Get a bridging loan to buy and renovate a property to sell
Purchasing and developing a property with a view to selling it on can provide healthy returns: if you have affordable finance, buy at the right price, and manage your refurbishment costs carefully.
If you don’t have a significant private funds at your disposal and you’ve found a property that offers scope for you to do up and sell on at a profit, you could be looking for a substantial amount of finance.
The purchase price of the property is often the headline figure that less-experienced developers focus on when assessing the viability of a project.
Equally important will be the cost and flexibility of the funding you’re able to access.
Experienced property developers make use of a variety of different types of finance to achieve their goals, and are aware that their needs may not be best-served by traditional high-street banks.
The problems with traditional lenders' finance
Despite their visibility and accessibility, conventional lenders like the high street banks and building societies generally don’t offer the fastest and most flexible finance for renovation projects.
Being aware of the potential stumbling blocks in the application process can save you valuable weeks and months waiting for a decision on a loan for which your project is never going to be considered suitable:
1 Rigid financial products
Typically, traditional lenders offer a limited number of financial products that are geared towards only a handful of circumstances.
The majority of their loan types are well-suited to long-term property ownership, such as residential mortgages. Costed over terms of 20 years or more, this type of mortgage finance isn’t suitable for short-term property ownership and funding of projects that require substantial improvement works.
You’ll find that your type of property doesn’t qualify for their criteria, and you would be faced with hefty early repayment charges of 3% or more if you want to repay the finance within a minimum of two years.
2 Limitations on property types
The greatest profit margins on renovation projects are to be found by buying very rundown properties that don’t attract buyer-interest from owner-occupiers.
Often sold at auction, many of these properties will be considered "unmortgageable" by high-street lenders because they fail to meet the criteria of a property that they would be able to sell quickly in order to redeem their loan amount, should the situation arise.
The common high-street definition of an unmortgageable property:
- It doesn’t have a functioning bathroom or kitchen
- There are "structural issues" which need to be addressed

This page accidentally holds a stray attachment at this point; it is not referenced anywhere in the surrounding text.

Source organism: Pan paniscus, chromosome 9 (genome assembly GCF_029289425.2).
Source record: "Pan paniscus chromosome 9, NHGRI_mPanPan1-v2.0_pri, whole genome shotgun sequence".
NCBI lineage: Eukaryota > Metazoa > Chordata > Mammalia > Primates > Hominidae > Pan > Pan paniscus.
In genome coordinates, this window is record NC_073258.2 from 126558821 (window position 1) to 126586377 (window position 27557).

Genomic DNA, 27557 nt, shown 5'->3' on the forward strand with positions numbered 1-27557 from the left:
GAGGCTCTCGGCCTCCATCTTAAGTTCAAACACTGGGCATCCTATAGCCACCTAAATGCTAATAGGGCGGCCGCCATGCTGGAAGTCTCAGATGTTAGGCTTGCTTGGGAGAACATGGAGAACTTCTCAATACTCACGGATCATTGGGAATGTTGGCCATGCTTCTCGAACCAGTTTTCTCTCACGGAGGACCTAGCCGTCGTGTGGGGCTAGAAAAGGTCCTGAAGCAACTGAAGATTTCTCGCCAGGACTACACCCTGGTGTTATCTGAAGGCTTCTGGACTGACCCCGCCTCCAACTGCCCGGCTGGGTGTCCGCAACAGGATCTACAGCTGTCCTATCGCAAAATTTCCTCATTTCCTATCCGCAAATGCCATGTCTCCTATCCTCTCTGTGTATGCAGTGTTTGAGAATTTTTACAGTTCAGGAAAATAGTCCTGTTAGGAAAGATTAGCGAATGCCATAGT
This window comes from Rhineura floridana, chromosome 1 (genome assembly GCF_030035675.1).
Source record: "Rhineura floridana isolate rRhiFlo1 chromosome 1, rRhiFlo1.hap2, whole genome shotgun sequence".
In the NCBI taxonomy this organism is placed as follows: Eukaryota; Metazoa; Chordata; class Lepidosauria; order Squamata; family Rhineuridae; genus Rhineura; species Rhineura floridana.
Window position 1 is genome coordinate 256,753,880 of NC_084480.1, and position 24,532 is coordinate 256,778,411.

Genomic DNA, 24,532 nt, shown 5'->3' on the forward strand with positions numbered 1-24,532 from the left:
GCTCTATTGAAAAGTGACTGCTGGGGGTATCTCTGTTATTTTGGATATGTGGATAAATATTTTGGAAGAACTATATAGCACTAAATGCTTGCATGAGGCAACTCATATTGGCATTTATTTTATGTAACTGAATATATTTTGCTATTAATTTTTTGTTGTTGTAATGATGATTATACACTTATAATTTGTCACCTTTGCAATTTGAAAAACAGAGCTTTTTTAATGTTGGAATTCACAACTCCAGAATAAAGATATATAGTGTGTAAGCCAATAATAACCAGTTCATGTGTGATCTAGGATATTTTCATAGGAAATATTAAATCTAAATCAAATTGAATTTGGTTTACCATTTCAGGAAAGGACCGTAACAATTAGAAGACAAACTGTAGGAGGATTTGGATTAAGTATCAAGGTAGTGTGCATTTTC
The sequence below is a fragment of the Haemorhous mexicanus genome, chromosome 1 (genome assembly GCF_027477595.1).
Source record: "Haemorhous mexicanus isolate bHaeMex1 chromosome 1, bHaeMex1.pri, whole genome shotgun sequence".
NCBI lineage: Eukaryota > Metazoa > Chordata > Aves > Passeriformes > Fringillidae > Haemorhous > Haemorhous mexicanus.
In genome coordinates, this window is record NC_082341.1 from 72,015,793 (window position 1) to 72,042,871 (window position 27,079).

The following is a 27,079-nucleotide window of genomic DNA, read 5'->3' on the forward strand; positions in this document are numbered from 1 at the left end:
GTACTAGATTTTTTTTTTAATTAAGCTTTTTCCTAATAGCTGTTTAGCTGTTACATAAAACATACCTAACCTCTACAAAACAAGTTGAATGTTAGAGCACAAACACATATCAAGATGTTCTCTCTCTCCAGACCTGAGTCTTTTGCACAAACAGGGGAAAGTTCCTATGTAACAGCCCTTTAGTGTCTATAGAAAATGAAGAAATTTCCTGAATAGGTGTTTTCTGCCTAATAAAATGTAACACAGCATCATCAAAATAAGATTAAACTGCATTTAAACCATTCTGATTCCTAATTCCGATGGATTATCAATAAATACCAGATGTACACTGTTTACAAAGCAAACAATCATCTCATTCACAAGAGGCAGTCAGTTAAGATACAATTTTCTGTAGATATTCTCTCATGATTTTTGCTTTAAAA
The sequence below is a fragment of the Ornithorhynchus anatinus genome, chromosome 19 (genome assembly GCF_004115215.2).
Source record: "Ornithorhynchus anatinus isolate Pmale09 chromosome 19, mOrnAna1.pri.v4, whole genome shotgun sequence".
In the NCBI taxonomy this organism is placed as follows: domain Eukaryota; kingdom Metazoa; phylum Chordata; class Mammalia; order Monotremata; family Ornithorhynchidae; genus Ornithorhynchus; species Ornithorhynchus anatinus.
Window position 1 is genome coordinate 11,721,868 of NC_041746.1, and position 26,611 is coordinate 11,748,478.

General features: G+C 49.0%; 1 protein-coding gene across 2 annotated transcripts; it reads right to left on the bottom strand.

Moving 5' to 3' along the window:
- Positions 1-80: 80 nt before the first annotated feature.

- It’s very low-value: under £50,000
- It would be defined as "derelict"
If you’re considering buying a property that matches any of these criteria it’s unlikely a traditional lender will be willing to provide the finance you need.
3 In-depth portfolio review
High-street lenders commonly set a cap on the number of properties you can own when applying for a loan, to limit their exposure.
And they will usually complete an in-depth review of an applicant's property portfolio. These lenders want to establish that you have a track record of successful developments. They also want to assess your financial position in order to make a judgement on whether you can afford the loan repayments.
If you are not only refurbishing properties to sell on, but are holding properties which you let out, if you have four or more mortgaged rental properties you will be deemed a "portfolio landlord."
Since 2017 the Prudential Regulation Authority (PRA) has required that portfolio landlords much meet more stringent lending requirements: each and every property in a portfolio must be able to show a profit – the losses on one property cannot be compensated for by the returns on the others.
If you don’t have the development experience a high street lender is looking for, and your portfolio doesn’t show the income stream they require, your application will probably be turned down.
Get an instant indication of the cost of your finance with Clifton Private Finance’s online Bridging Loan Calculator:
4 Lengthy application process
You will not be alone in having spotted a redevelopment opportunity: experienced property developers are constantly on the lookout for new sites.
You won’t want to lose potential profit margin by getting caught up in a bidding war, so your only advantage in being able to secure an identified opportunity is to be able to act quickly.
One of the major problems that borrowers report with high street banks is how long they take to process application. Two to three months is not an uncommon time period for finance approval at the busiest buying-times of the year, and will probably mean that you lose out to another buyer.
In addition, many of the deceased-estate or repossessed properties that come to market are sold at auction, for which traditional mortgage finance just can’t move fast enough.
The deposit on an auctioned property (usually 10%) must be paid for when the hammer comes down, with the remainder due in (usually) 28 days. This is not a timetable that conventional mortgage finance can adapt to, so you will be needing short-term bridging finance
Alternative routes to finance